Proms 65/67, Hamelin/Goode/BBCNOW/Steen//LSO/Davis, Royal Albert Hall (3/5, 5/5)
Monday 05 September 2011
Michael Berkeley’s Organ Concerto had its premiere in Ely 24 years ago, but it’s only now had its London premiere.
Why did nobody love it enough to play it in the meantime? Organist David Goode has come to the rescue, arguing that it’s a ‘significant part’ of the organ repertoire. Heralded by a bell, its opening is perfectly suited to the Proms, with three trumpeters interlacing chromatically from different parts of the auditorium, suggesting an enchanted garden of sounds.
The organ adds its voice with jabbing tone-clusters, echoing and being echoed by the orchestra: the textures are interesting, but after ten minutes you realise that textures – despite the programme’s promise of drama and passion – are all that’s on offer. But it was fastidiously played, with Goode and the BBC National Orchestra of Wales under Jac van Steen maintaining an impressive linkage across the space between them.
As Proms go, this was one of the less cleverly-programmed, with first half and second half having absolutely nothing to do with each other. Its centre of gravity was Rachmaninov’s ‘Rhapsody on a Theme of Paganini’, with Marc-Andre Hamelin at the piano. Hamelin’s virtuosity was as dazzling as usual, but there was something missing: a weight and generosity in the tone, the sound of that heavy Russian nostalgia which makes this composer’s music so haunting when it’s played as it should be. But the audience gave Hamelin an ovation, as they did the evening’s other works, with the genial Edwardian banality of Elgar’s ‘Cockaigne (In London Town)’ being answered by the Gypsy breeziness of Kodaly’s ‘Hary Janos Suite’.
After witnessing the BBC Symphony Orchestra murder Beethoven’s Ninth in Prom 61, it was sweet relief to hear its companion-masterpiece, Beethoven’s ‘Missa Solemnis’, delivered by the London Symphony Orchestra - plus the London Symphony and Philharmonic choirs - under the direction of the ever-valiant Sir Colin Davis, who turns 84 this month. No praise can be too high for the soloists – Helena Juntunen, Sarah Connolly, Paul Groves, and Matthew Rose – as they negotiated the cliffs and chasms of Beethoven’s chiaroscuro landscape: functioning as a quartet rather than as four soloists, they interwove their sound with that of the orchestra and choirs to sublime effect. Gordan Nikolitch’s exquisite violin solo set the seal on this mind-blowingly wonderful performance.
Art Piece taken off website amid 'severe security alert'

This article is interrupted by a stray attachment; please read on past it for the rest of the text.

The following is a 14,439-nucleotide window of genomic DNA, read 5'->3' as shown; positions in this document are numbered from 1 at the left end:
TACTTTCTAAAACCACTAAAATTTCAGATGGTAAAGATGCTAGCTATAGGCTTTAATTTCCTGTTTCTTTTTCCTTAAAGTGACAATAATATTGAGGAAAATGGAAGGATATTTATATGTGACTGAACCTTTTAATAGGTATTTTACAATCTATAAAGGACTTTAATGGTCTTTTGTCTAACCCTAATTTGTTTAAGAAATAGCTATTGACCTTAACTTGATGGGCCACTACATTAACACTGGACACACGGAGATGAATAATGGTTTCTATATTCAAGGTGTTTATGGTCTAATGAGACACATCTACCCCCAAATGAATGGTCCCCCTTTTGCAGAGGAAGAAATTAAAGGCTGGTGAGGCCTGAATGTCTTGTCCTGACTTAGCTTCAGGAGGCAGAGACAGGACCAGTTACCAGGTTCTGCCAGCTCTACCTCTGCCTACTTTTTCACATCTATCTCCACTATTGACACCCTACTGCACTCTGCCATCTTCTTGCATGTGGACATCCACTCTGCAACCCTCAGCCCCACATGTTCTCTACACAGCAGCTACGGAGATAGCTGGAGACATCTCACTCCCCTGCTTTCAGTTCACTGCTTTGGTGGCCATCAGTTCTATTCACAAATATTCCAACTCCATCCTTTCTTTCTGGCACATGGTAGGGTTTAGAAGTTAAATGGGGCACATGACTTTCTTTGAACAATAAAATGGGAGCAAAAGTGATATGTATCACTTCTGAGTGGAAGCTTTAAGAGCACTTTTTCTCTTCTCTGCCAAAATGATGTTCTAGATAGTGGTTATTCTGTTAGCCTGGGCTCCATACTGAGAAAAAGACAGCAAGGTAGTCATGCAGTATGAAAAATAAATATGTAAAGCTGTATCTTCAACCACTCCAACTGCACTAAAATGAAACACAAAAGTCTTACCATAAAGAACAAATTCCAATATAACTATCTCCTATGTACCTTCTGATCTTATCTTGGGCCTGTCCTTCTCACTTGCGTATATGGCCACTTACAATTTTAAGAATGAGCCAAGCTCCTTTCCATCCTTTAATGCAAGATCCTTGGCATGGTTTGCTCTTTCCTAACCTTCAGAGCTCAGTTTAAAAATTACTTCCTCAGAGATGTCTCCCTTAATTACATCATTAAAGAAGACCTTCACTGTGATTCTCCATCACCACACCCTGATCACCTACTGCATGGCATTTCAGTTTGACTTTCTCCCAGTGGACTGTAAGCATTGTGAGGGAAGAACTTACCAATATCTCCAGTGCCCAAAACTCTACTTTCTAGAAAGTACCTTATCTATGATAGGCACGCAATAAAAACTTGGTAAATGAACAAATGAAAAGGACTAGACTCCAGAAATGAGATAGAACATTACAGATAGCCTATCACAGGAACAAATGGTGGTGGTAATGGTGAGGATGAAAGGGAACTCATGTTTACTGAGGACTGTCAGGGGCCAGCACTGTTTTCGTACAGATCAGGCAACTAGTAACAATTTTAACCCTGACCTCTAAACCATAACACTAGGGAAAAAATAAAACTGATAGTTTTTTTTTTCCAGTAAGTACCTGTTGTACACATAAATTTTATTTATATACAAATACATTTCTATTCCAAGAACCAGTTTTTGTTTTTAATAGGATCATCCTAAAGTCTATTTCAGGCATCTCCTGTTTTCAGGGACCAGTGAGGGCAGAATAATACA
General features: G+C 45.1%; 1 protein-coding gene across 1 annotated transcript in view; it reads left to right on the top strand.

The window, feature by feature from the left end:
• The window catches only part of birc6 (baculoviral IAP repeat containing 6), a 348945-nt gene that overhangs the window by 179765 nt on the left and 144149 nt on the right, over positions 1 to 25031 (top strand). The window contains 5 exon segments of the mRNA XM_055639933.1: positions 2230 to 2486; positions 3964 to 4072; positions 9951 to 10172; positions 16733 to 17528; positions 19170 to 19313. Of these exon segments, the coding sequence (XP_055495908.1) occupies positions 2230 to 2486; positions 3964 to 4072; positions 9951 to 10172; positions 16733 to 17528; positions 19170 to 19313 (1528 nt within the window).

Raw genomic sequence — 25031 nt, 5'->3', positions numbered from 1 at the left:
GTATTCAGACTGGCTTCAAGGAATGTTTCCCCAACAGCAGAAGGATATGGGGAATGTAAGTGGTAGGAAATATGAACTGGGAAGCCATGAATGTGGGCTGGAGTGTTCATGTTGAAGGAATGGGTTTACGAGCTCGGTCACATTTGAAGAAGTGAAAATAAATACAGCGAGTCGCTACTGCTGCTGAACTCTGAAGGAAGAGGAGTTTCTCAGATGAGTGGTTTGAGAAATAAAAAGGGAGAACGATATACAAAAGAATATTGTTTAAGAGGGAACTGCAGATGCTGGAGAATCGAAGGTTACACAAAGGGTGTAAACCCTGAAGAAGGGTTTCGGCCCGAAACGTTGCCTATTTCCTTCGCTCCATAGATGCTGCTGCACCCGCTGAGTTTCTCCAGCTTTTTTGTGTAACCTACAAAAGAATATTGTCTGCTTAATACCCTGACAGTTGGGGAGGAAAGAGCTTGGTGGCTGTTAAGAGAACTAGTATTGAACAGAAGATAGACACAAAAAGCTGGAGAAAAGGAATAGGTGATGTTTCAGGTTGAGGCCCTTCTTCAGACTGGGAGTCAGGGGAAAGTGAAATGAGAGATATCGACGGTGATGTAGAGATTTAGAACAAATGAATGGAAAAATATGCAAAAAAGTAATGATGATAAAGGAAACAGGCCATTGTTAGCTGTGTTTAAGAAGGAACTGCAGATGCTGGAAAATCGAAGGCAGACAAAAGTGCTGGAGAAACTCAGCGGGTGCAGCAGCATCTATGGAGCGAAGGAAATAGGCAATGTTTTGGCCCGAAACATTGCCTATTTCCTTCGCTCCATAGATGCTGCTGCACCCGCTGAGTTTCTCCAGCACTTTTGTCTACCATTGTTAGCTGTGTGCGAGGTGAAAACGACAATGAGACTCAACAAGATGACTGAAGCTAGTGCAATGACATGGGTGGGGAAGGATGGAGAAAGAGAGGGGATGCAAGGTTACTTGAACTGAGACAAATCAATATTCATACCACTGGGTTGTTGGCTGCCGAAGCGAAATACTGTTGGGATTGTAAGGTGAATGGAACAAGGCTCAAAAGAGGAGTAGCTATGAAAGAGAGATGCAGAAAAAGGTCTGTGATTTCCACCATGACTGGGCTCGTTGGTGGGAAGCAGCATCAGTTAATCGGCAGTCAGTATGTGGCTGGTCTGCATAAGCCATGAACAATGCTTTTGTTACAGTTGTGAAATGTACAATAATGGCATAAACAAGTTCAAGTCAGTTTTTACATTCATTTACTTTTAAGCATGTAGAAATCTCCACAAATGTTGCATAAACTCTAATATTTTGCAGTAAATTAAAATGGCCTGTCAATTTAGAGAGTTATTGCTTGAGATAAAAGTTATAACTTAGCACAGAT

Maisie Williams single-handedly rises to the challengeTV
Academy criticised after no non-white actors nominated
tvAn expose of hooliganism masquerading as an ideological battle
artLee Hadwin can't draw when he's awake, but by night he's an artist
Arts & Ents blogs
- 1 UK weather: Snow to fall in the coming week with sub-zero temperatures to last until early February
- 2 Saudi preacher who 'raped and tortured' his five -year-old daughter to death is released after paying 'blood money'
- 3 The enemy within: People who hear voices in their heads are being encouraged to talk back
- 4 Phil Neville backtracks on Tomas Rosicky 'I'd smash him' comments from Match of the Day 2
- 5 SAG Awards: Fake applause track interrupts Reese Witherspoon
Mr Selfridge series 3: Actress Kara Tointon says 'we're starting to see his demise'
Ed Sheeran texts Noel Gallagher to offer him tickets after Wembley Stadium rant
Benedict Cumberbatch says Hollywood is better for black British actors
Sia apologises for 'Elastic Heart' music video that sees Shia LaBeouf wrestle 12-year-old Maddie Ziegler
Game of Thrones season 5: IMAX releases new trailer with first look footage of Tyrion Lannister
Nigel Farage: NHS might have to be replaced by private health insurance
'We would evict Queen from Buckingham Palace and allocate her council house,' say Greens
French court convicts three over homophobic tweets, in case hailed as a 'significant victory' by LGBT rights campaigners
Greece elections: Syriza and EU on collision course after election win for left-wing party
George Galloway condemns 'racist, Islamophobic, hypocritical rag' Charlie Hebdo at freedom of speech rally
British Muslim school children suffering a backlash of abuse following Paris attacks